An Asteroid Is Passing Earth Today, so Scientists Are Shooting It With Radio Waves

The HAARP facility's antenna array includes 180 antennas spread over 33 acres.

The HAARP The facility’s antenna array consists of 180 antennas spread over 33 hectares.
photo: HAARP

A group of researchers try it Bouncing radio signals off a 500 foot wide asteroid during its close flyby Earth on Tuesday.

The High Frequency Active Auroral Research Program (HAARP) adjusts its antennas at Asteroid 2010 XC15, a space rock categorized as near-Earth Potentially Dangerous Asteroid. The effort consists in preparing a test run for a larger object, so-called apophis, who will encounter our planet up close in 2029.

“What’s new and what we’re trying to do is probe the interior of asteroids with long-wavelength radars and radio telescopes from the ground,” said Mark Haynes, the project’s lead investigator and radar systems engineer at NASA’s Jet Propulsion Laboratory in Southern California expression. “Longer wavelengths can penetrate the interior of an object much better than the radio wavelengths used for communication.”

HAARP is a research facility in Gakona, Alaska (one that The subject of numerous conspiracy theories). It consists of 180 radio frequency antennas, each 72 feet high and spread over 33 acres. That Plant emits radio beams in the direction of Ionosphere, the ionized part of the atmosphere located about 50 to 400 miles (80 to 600 kilometers) above the earth’s surface. HAARP sends radio signals into the ionosphere and waits for them to return to measure, among other things, the disturbances caused by the sun.

The facility launched a science campaign in October with 13 experiments, including one where signals were reflected off the moon. Back then, the HAARP were researchers consider sending a radio signal to an asteroid to examine the interior of the body of rock.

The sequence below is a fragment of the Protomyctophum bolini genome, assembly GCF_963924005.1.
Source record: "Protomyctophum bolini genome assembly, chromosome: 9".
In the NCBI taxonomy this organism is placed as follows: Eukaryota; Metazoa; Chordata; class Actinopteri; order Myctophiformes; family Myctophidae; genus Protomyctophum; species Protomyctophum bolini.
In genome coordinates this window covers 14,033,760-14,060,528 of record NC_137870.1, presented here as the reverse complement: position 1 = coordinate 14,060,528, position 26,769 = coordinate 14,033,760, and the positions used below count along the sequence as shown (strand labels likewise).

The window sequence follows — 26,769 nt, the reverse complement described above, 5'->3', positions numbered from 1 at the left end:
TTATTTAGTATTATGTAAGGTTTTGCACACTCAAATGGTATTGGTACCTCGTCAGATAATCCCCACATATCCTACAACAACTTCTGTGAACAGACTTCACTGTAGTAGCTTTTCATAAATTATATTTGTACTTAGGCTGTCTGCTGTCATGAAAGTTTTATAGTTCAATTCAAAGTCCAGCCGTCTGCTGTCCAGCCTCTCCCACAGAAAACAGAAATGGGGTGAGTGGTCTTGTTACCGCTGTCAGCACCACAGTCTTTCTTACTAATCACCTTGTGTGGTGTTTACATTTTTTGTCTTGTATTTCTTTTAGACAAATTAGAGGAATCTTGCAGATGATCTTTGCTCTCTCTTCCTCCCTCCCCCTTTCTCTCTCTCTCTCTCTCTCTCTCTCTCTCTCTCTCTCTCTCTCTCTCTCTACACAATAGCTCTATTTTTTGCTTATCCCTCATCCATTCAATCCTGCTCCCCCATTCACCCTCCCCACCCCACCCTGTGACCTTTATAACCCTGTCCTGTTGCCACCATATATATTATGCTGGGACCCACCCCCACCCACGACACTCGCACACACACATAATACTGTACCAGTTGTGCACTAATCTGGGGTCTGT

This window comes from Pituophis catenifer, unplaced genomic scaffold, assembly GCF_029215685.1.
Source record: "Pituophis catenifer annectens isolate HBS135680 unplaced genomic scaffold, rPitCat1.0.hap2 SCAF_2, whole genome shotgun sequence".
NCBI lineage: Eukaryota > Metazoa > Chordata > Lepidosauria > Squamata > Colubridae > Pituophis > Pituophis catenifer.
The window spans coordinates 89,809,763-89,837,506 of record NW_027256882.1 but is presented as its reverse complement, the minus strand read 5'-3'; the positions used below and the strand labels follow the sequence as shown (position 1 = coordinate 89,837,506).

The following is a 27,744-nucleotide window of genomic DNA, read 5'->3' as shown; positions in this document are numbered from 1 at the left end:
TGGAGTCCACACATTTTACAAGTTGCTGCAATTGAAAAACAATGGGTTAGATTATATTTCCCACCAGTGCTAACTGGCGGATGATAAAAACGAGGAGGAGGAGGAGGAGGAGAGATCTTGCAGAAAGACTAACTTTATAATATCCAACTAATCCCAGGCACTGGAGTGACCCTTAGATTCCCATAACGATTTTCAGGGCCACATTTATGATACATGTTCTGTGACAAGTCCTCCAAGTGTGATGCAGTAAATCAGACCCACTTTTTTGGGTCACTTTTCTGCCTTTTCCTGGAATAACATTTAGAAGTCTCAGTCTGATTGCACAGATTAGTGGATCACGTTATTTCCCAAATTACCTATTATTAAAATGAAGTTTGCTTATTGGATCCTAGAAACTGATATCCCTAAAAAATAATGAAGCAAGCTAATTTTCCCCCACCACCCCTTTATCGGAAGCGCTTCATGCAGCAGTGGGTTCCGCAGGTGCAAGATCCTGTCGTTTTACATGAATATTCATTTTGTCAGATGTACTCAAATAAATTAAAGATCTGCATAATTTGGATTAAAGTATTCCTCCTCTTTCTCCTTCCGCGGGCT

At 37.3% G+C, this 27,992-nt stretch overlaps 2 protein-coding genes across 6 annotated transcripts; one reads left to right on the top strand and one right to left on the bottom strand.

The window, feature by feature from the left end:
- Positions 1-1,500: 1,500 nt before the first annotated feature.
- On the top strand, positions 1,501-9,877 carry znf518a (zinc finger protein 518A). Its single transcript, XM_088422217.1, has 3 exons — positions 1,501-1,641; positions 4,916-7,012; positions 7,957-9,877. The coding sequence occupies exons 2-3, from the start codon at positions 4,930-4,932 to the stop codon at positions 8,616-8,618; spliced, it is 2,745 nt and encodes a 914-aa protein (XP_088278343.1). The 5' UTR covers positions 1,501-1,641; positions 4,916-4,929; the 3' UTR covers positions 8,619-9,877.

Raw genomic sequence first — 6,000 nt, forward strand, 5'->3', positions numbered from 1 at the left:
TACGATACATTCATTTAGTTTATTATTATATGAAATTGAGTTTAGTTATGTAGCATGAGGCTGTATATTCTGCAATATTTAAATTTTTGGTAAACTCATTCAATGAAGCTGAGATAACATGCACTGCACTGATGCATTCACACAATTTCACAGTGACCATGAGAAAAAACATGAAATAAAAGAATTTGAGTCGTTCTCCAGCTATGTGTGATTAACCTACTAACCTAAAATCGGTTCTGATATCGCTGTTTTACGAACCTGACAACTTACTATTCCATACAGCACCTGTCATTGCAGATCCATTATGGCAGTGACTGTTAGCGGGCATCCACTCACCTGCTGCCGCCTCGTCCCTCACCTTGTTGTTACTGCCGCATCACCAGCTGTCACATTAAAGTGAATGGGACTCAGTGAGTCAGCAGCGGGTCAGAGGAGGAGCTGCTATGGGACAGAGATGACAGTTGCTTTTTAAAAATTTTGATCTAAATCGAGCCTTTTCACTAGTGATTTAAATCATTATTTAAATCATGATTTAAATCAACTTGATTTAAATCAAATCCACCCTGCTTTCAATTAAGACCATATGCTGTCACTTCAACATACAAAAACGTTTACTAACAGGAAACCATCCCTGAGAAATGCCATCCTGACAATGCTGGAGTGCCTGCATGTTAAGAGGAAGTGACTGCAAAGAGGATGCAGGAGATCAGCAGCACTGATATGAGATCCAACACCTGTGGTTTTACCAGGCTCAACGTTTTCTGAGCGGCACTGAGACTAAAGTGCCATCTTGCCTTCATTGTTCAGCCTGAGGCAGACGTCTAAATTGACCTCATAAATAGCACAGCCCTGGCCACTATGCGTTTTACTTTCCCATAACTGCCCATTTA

During today’s experiment, tThe HAARP antennas in Alaska will transmit the radio signals to the asteroid, and then become scientists test when the reflected signals arrive at Antenna arrays at the University of New Mexico Long Wavelength Array and California’s Owens Valley Radio Observatory Long Wavelength Array.

HAARP broadcasts a continuously chirping signal at slightly above and below 9.6 megahertz; the chirp repeats at two-second intervals. At its closest approach on December 27, the asteroid will be twice as far from Earth as the moon.

Tuesday’s experiment is designed to prepare for an upcoming asteroid encounter in 2029. This potentially dangerous asteroid, officially known as 99942 Apophis, is about 1,210 feet (370 meters) wideand it will come inside 20,000 miles (32,000 kilometers) from Earth on April 13, 2029. The near-Earth object in 2068 was believed to pose little risk to Earth, but NASA ruled that out.

Nevertheless, HAARP wants to probe the asteroid to prepare for possible risks in the future space rock. “The more time that elapses before a potential impact, the more opportunities there are to distract him,” Haynes said.

In September, NASA’s DART spacecraft smallinto a little acked asteroid and successfully changed its orbit. Such a strategy could be one Ability to deflect a looming space rock Earth.

Today’s test shows the potential of using long-wave radio signals for probing the interior of asteroids. “If we can get the ground-based systems to work, that gives us a lot of opportunities to try indoor detection of these objects,” Haynes said.

More: A strong recoil effect magnified NASA’s asteroid deflection experiment

https://gizmodo.com/haarp-asteroid-radio-waves-science-1849932048 An Asteroid Is Passing Earth Today, so Scientists Are Shooting It With Radio Waves

Zack Zwiezen

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